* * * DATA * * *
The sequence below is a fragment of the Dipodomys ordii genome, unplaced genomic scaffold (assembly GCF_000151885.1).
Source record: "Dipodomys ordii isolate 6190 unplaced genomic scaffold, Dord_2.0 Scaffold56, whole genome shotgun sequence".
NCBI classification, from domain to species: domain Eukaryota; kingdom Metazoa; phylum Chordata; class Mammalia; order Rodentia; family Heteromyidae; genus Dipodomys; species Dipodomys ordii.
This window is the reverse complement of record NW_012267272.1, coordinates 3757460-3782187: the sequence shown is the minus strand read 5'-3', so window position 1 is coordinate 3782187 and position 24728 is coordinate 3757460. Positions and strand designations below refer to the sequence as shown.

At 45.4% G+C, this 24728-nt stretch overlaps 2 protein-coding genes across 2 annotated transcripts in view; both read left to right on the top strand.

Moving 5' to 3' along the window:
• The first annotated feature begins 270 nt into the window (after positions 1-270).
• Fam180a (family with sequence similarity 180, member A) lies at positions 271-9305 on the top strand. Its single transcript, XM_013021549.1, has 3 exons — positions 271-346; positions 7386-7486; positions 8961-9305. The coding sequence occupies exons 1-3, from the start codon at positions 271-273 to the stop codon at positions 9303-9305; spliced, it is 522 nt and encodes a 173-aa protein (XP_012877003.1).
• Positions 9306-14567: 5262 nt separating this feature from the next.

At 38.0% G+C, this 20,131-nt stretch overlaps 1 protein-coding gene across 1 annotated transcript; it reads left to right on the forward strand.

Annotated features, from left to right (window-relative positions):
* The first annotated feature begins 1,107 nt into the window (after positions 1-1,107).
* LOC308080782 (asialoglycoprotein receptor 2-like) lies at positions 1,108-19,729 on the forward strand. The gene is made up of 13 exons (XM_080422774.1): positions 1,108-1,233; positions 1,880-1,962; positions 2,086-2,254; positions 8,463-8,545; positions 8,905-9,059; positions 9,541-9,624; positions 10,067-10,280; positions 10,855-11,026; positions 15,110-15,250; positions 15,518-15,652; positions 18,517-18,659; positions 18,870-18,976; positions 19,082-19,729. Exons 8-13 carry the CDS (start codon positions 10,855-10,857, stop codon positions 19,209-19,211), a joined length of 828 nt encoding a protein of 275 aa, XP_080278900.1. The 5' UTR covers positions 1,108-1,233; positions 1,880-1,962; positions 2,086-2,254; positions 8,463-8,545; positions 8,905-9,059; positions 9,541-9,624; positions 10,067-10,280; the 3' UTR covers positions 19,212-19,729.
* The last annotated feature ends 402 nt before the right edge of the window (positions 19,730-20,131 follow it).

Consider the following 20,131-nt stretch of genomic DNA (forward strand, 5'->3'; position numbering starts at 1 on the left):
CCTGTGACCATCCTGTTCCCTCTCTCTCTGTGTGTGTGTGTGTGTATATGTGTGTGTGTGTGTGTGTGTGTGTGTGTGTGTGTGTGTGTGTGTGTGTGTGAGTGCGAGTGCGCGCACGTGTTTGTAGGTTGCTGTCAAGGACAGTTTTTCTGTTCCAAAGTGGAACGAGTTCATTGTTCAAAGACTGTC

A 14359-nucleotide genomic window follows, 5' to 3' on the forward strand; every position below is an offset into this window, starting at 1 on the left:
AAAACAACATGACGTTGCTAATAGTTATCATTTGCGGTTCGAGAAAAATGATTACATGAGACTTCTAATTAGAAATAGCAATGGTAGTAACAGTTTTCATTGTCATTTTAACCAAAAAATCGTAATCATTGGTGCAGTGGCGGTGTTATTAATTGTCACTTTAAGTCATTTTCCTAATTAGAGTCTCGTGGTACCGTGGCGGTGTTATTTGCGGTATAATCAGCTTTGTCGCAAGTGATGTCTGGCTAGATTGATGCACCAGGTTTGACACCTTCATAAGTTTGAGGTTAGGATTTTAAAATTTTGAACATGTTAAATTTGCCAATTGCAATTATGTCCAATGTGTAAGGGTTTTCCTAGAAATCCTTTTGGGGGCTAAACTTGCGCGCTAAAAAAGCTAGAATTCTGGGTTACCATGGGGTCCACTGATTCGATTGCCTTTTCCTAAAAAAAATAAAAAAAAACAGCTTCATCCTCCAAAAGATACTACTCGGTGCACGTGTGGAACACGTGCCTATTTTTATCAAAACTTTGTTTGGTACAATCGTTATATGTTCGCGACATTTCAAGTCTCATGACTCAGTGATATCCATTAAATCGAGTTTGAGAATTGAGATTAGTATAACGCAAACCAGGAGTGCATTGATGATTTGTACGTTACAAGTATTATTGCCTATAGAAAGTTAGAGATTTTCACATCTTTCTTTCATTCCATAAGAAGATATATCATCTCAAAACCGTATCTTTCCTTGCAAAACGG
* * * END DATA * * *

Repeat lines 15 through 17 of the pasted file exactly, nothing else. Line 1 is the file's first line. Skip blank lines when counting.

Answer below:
Consider the following 20,131-nt stretch of genomic DNA (forward strand, 5'->3'; position numbering starts at 1 on the left):
CCTGTGACCATCCTGTTCCCTCTCTCTCTGTGTGTGTGTGTGTGTATATGTGTGTGTGTGTGTGTGTGTGTGTGTGTGTGTGTGTGTGTGTGTGTGTGTGAGTGCGAGTGCGCGCACGTGTTTGTAGGTTGCTGTCAAGGACAGTTTTTCTGTTCCAAAGTGGAACGAGTTCATTGTTCAAAGACTGTC

A 14359-nucleotide genomic window follows, 5' to 3' on the forward strand; every position below is an offset into this window, starting at 1 on the left: